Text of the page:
- Using Flann for the nearest neighbour point searches gave me the most immediate performance boost.
- The algorithm in the paper requires frequent deletions of points from the dataset. Initially, by doing the same using
std::vector::erase I found to be a major bottleneck. I did away with that storage entirely as the Flann way is already storing points and capable of marking points as deleted.
- Testing whether any points fail a point-in-polygon check is an ideal candidate for parallelising. I used an OpenMP parallel implementation of
- Along with the 2D coordinate I also store a unique ID for each point which stays sorted and allows me to binary-search for a point ID rather than searching by value semantics.
Optimisations I foresee as being possibly worthwhile, but were not attempted:
- The final K could be found faster by instead of incrementing K only by 1, a bigger increment could be chosen to find a valid, but overly smoothed polygon quicker, and then K decremented to converge in a binary-search type manner.
- Keep a count of the number of times each point has passed the point-in-polygon test and then sort by this number to first test those that have never passed in a previous iteration. The idea being that if it has passed before, it'll probably pass again.
Using the code or program
Building the code
Other than the Flann library calls and a little OpenMP, the code is standard C++ with a heavy reliance on STL algorithms. Flann also needs to be separately installed, but thereafter it is just a header-only include. I built this with Visual Studio but it will build with any C++11 compliant compiler.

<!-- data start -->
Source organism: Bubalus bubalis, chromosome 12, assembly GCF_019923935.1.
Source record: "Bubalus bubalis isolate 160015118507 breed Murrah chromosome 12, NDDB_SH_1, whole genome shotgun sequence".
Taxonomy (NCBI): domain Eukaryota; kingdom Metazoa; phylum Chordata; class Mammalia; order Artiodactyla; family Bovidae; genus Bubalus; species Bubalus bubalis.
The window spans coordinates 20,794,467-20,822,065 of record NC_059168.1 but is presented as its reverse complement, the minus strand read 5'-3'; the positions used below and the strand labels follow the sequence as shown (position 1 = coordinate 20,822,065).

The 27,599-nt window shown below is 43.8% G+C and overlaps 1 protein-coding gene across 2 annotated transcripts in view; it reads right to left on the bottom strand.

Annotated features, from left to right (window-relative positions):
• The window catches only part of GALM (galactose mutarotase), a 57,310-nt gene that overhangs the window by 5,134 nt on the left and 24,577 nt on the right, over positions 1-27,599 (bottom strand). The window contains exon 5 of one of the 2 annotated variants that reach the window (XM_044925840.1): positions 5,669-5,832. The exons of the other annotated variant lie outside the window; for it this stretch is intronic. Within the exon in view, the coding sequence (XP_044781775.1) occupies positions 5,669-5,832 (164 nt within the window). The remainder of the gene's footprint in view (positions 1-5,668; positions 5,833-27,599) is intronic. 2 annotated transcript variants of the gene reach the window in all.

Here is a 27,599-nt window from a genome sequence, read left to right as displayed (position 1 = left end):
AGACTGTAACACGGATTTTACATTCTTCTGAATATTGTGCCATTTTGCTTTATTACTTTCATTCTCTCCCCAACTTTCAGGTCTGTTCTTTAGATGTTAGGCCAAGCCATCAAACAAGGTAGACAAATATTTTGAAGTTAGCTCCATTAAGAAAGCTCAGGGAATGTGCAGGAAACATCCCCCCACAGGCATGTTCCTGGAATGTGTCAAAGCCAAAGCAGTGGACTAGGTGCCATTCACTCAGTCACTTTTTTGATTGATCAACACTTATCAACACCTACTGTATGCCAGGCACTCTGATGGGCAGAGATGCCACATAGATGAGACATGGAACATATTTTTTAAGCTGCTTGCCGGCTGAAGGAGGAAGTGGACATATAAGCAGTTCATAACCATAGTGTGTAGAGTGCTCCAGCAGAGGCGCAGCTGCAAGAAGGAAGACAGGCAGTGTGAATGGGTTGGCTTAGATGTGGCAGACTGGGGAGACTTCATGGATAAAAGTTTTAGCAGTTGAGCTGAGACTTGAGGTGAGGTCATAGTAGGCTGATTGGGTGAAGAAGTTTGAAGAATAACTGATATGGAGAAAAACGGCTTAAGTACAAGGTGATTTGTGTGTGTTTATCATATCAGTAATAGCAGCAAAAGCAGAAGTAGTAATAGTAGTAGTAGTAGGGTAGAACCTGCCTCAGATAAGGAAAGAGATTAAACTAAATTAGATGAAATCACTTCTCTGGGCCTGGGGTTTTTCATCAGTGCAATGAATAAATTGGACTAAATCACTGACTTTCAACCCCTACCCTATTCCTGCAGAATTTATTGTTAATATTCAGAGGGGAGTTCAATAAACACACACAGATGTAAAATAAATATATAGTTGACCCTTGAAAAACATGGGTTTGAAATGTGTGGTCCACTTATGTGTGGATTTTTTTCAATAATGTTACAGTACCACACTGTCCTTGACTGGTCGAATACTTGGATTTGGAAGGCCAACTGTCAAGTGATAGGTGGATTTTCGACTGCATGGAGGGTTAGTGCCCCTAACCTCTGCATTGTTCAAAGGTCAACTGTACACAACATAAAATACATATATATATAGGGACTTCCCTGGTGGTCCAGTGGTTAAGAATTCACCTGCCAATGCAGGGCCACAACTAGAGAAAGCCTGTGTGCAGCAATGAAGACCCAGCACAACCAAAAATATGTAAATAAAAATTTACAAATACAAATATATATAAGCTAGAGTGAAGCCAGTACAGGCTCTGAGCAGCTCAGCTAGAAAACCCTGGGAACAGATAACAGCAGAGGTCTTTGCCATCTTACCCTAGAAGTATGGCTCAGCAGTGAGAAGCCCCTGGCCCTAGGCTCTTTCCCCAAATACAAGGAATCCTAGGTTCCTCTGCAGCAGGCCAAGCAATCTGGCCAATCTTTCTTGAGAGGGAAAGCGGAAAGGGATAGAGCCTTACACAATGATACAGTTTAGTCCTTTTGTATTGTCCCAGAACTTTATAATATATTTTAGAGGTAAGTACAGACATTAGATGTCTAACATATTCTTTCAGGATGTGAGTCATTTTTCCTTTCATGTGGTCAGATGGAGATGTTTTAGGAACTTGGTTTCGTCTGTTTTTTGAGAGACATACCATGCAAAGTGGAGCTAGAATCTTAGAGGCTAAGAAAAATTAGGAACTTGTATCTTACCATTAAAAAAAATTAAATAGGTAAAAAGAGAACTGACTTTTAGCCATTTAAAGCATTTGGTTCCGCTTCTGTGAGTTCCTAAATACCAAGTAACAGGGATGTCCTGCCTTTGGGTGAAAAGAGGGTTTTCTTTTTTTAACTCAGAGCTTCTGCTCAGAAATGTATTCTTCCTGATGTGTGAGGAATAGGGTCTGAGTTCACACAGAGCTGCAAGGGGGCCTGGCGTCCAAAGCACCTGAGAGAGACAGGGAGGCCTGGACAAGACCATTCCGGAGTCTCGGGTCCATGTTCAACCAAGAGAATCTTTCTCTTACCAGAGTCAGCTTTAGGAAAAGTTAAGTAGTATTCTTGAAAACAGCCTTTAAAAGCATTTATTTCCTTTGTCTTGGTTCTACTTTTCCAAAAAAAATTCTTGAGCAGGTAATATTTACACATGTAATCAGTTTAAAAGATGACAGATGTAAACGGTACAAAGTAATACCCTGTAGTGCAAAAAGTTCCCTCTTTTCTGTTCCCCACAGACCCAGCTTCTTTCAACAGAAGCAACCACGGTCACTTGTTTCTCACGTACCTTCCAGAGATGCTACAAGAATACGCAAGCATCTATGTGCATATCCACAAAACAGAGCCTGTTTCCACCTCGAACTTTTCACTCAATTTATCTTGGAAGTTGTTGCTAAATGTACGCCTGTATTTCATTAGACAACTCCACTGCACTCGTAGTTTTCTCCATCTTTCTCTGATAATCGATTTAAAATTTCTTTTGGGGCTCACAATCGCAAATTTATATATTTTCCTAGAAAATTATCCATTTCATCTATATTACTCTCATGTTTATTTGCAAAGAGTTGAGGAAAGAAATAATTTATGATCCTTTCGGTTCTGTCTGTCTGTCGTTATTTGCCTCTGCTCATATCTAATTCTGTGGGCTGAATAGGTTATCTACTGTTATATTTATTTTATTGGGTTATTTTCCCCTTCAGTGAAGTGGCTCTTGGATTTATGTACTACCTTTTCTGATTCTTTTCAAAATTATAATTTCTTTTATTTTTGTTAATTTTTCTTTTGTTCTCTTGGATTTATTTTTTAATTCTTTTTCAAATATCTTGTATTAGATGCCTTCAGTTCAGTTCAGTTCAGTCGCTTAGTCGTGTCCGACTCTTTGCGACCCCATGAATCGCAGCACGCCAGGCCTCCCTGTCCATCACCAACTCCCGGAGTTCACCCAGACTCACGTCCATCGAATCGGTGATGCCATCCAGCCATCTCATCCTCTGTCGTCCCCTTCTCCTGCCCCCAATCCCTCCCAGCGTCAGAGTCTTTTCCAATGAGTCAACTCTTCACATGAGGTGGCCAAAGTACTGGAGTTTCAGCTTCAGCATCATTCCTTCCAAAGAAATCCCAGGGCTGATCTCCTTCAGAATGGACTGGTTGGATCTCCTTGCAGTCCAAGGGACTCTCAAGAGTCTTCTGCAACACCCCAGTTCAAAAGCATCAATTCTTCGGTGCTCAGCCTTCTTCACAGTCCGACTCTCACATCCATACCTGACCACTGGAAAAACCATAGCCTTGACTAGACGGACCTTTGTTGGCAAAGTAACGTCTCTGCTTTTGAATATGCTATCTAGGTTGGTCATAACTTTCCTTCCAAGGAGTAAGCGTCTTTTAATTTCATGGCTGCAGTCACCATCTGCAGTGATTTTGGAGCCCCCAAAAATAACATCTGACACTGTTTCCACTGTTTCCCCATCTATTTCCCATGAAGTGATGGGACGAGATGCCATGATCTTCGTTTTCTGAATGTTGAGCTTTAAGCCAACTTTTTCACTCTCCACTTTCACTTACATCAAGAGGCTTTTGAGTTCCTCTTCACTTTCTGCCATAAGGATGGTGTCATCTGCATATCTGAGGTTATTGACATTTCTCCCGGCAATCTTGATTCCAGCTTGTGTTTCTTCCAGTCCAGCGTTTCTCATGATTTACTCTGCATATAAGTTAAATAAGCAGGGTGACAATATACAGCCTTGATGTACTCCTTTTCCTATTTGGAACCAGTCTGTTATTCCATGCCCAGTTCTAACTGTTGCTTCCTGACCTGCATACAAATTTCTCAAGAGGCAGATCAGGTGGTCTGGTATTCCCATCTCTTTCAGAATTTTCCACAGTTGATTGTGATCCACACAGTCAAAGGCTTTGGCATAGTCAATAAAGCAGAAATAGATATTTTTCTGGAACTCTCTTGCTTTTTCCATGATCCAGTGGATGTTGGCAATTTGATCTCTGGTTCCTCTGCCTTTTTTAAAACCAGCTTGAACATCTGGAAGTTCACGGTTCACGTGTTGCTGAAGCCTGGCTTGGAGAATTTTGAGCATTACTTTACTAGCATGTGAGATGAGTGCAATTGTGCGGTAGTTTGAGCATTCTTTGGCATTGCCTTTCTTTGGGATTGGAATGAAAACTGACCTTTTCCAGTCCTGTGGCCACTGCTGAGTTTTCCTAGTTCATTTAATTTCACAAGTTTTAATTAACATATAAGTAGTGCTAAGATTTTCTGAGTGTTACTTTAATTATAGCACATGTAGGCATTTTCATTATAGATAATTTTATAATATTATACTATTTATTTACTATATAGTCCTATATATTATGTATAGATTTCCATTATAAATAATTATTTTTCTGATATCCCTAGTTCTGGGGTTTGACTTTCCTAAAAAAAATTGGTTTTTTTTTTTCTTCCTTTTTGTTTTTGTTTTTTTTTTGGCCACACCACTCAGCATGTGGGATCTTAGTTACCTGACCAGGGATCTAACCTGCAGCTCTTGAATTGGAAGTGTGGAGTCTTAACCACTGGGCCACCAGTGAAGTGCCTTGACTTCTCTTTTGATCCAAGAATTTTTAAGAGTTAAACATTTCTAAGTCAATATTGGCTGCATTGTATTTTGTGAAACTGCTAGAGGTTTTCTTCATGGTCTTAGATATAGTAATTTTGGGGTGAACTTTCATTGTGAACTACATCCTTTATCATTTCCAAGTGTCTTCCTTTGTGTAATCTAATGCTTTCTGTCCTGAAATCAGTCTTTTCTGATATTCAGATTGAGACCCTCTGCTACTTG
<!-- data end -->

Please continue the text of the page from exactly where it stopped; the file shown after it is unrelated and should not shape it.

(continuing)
Running the executable
If you get a system error stating the program can't start because VCOMP140.dll, MSVCP140.dll or VCRUNTIME140.dll is missing, then you need to download and install the Microsoft Visual C++ 2015 Redistributable.
The command line usage of is as follows:
Usage: concave.exe filename [-out arg] [-k arg] [-field_for_x arg] [-field_for_y arg] [-no_out] [-no_iterate]
filename (required) : file of input coordinates, one row per point.
-out (optional) : output file for the hull polygon coordinates. Default=stdout.
-k (optional) : start iteration K value. Default=3.
-field_for_x (optional) : 1-based column number of input for x-coordinate. Default=1.
-field_for_y (optional) : 1-based column number of input for y-coordinate. Default=2.
-no_out (optional) : disable output of the hull polygon coordinates.
-no_iterate (optional) : stop after only one iteration of K, irrespective of result.
The only required parameter is